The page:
I have already started preparing foods from treasures brought back from my farmland sojourns. I’ll ‘adjust’ those pictures and add them. So you can see what bounty exists so very near each of us, in this indeed GARDEN State.
Spaghetti from Italy via Trenton Farmers Market, Greek Olive Oil, Trader Joe’s
Greenhouse Tomatoes - Pine Barrens Greenhouse, Russo’s, Tabernacle
En route to Stockton-on-the-Delaware, we were blessed to rumble over the Sergeantsville Covered Bridge. On all sides, peonies were bursting with health, seeming encouraging omens to my passenger who had just come from her first check-up after a lumpectomy. Siloed farms erupted like exclamation marks on brown paper, ploughed fields. In certain lights, we could watch the ripening of winter wheat - more golden in afternoon light than just that very morning. In other contours, we discovered sharp green sprouts of newest corn. O, Lord, please let it be real, not genetically destroyed…
Another farm market up Route 519 held superb dairy products, hefty meats, homemade chicken pot pie, beef pot pie and shepherd’s pie, as well as gourmet items such as smoky paprika and ‘Sexy Olives.’ This one, new to me, is called Highland Co. Gourmet Market - 908-996-3362. In its farm fields grazed the long-haired strawberry blonde cattle of the Highland breed. It wouldn’t take much to convince me that their cows are wooly mammoths.
Highland Calf, Highland Co. Gourmet Market of Route #519
When I eat, part of the savor is not only the basic ingredients. I bring home the “Hello egg” man and the ‘wooly mammoth’ boy and the lady who makes almond cupcakes with honeysuckle on their frosting. Provence taught me this, in 1987 and 88, and it’s been a long time turning into the norm in the garden state that we get to talk to the people who raise the food. A sacred exchange.
Preserve our farms, and farmlands, NJ WILD readers!
Market Spaghetti, Served
Avocadoes from Kingston Farm Market, fresh oregano from friend’s garden, aged Reggiano, Sea Salt, with Joseph Wechsberg’s “Blue Trout and Black Truffles” - neither of which appears in this feast, but stay tuned…
Our rides to and from these nearby New Jersey markets are worthy journeys just in themselves…
Sergeantsville Springtime, Preserved Land and Waterway
763 Sergeantsville Rd
Sergeantsville, NJ 08557
(Anne Packard’s View)
by Catherine Lynne Edelmann, at 16, at PDS, from photography by Carolyn Foote Edelmann
Be forewarned. This is not a typical NJ WILD post.
What I would write to the next classmate who urges me to return to Michigan or Indiana to a REUNION. NO WAY!
This weekend, people are surging into Princeton from the four corners of the earth, really, to celebrate their fellowship, their brilliant education, to remember the past and co-create the future.
This weekend, I am thinking of my daughters, stolen by a destructive cult, thanks to Catherine’s Princeton classmate, in the 1980’s. I am thinking of Diane, forever AGAINST everything for which that guru stood, bravely stepping into the fire for her beloved sister, in 1987, and being snared. This is the norm in cults.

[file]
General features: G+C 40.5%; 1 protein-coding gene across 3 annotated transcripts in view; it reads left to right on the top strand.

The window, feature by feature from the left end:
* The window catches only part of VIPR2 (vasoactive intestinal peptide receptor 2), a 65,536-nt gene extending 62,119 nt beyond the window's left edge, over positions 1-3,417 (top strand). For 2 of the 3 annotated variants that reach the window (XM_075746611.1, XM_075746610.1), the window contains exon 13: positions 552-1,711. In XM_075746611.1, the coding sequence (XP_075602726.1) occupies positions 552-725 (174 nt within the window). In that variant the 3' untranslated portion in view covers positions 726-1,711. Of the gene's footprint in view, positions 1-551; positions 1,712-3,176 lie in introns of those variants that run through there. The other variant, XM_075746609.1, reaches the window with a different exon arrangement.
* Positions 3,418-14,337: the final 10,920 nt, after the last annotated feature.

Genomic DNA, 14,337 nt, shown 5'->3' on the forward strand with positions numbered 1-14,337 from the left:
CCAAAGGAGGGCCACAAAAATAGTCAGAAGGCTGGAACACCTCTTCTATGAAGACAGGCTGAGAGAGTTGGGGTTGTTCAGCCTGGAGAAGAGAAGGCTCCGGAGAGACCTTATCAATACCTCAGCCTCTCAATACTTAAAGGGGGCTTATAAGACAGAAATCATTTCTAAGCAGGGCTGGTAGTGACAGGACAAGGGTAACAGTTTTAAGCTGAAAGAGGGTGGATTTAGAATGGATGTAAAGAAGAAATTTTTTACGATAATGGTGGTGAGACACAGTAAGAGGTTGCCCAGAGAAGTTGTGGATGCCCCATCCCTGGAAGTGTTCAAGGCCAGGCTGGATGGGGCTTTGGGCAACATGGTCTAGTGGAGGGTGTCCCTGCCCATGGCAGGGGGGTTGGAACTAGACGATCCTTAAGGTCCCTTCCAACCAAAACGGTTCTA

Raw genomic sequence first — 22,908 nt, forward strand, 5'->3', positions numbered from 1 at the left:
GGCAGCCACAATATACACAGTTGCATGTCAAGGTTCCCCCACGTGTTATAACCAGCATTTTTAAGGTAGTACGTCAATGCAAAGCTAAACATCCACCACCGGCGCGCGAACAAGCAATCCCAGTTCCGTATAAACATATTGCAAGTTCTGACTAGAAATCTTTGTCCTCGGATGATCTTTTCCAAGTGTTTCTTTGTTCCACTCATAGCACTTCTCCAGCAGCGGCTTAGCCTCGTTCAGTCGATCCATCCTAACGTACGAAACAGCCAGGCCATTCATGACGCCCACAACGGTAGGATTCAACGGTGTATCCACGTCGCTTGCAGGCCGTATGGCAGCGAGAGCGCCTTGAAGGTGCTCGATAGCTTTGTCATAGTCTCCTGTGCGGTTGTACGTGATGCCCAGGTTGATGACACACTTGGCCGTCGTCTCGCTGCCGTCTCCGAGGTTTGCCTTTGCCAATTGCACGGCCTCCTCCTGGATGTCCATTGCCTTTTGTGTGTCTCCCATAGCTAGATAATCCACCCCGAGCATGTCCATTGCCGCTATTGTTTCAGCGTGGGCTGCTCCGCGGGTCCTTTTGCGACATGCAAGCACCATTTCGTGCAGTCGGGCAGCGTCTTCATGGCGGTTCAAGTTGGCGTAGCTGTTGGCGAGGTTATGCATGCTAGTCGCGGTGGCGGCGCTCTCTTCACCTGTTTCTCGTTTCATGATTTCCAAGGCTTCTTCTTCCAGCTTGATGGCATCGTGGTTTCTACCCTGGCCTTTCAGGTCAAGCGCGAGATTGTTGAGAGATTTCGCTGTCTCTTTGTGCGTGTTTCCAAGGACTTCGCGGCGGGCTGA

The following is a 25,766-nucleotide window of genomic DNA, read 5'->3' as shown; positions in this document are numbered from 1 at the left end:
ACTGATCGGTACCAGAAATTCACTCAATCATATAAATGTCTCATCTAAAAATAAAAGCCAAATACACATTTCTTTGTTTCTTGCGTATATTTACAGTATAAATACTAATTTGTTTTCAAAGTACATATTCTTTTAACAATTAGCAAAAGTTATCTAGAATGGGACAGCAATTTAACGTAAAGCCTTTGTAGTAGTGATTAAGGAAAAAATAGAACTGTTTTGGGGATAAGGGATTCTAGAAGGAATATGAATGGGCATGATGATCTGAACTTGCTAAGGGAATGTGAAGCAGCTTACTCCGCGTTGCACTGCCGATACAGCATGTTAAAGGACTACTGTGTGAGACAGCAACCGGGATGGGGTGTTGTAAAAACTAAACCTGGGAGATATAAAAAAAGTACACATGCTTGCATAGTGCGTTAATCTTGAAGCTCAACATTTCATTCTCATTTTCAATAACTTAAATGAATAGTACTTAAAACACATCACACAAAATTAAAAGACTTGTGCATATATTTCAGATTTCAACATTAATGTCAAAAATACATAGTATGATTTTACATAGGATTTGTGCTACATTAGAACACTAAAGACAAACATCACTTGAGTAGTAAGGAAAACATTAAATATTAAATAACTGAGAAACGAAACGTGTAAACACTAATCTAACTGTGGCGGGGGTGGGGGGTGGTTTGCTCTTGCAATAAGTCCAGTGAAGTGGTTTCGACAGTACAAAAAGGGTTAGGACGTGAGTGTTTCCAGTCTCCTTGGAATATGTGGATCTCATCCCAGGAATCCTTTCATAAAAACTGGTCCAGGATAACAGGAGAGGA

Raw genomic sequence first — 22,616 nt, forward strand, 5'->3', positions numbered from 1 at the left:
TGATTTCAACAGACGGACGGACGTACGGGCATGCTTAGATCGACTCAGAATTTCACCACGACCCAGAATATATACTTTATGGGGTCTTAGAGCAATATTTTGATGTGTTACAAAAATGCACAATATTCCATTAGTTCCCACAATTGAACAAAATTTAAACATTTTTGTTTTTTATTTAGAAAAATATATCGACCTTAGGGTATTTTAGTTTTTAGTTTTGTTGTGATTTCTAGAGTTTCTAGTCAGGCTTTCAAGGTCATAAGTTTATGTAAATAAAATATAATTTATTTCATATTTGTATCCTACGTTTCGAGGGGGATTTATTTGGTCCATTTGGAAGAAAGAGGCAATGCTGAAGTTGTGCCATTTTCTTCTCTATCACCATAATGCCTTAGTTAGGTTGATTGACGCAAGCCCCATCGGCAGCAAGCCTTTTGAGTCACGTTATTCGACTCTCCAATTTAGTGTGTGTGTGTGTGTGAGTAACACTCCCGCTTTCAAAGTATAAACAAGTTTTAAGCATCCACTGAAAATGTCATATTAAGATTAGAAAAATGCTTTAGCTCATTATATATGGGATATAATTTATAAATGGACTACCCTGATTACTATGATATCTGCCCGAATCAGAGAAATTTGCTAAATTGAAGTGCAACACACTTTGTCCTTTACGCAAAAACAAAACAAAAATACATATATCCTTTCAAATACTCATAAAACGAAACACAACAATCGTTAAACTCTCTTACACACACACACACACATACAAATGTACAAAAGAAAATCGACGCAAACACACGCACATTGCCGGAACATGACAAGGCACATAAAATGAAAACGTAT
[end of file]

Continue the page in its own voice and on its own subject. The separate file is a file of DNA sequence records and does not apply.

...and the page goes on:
Parents are often even snared. Having lived in this crucible, I have helped other parents avoid being snared. Helped others whose daughters were taken. Helped them to cult deprogrammers who healed their children and prevented their own incarceration.
But my daughters have never chosen deprogramming. My daughters, brilliant graduates, honors graduates, of Princeton and Smith, have been taught to turn from all family and friends who disapproved of the cult.
My daughter is not here this weekend for her Reunion. I don’t know what crazy costume her class chose. I don’t see her in the P-Rade, with my other daughter at my side. I don’t go with them to Harvard or the Sorbonne, either, where they shone.
I try to fill my Reunion Weekends, year after year, with wild nature. Sometimes it works. Sometimes it doesn’t.
In my job, at D&R Greenway Land Trust, I always meet either my childrens’ friends, or their parents, or both. Sometimes I meet their teachers. Thursday, their beloved baby-sitter all those Braeburn years walked in the door, to a tearful reunion - and I had to tell her what had happened to her cherished charges.
In that position, welcoming every visitor, I never know what heartbreak for me surges in with every opening of our handsome barn doors. I cannot avoid the past. I cannot rewrite it. I cannot succumb to this oceanic grief. Because, if I do, then their guru wins.
Yet friends from high school and college ask me to return to those reunions. How could I? “Real people” spend a great deal of time talking about their children and grandchildren. I have some, but I have never met them. I don’t even know how to spell their names. I don’t know exactly where they live. THEY don’t know my sister’s heart collapses into failure and arrythymia over and over again. They don’t know that they could lose Aunt Marilyn. They don’t know that the other Catherine, my great-niece, is graduating with straight A’s, part of the National Honor Society, beautiful beyond belief, thin and elegant, savvy and sweet - and that she’s chosen Kenyon College so she can weave her writing brilliance into her scientific achievements. That I am sending my sister’s Catherine books on Rachel Carson and E. O Wilson for graduation, others who weave words and science to change the world.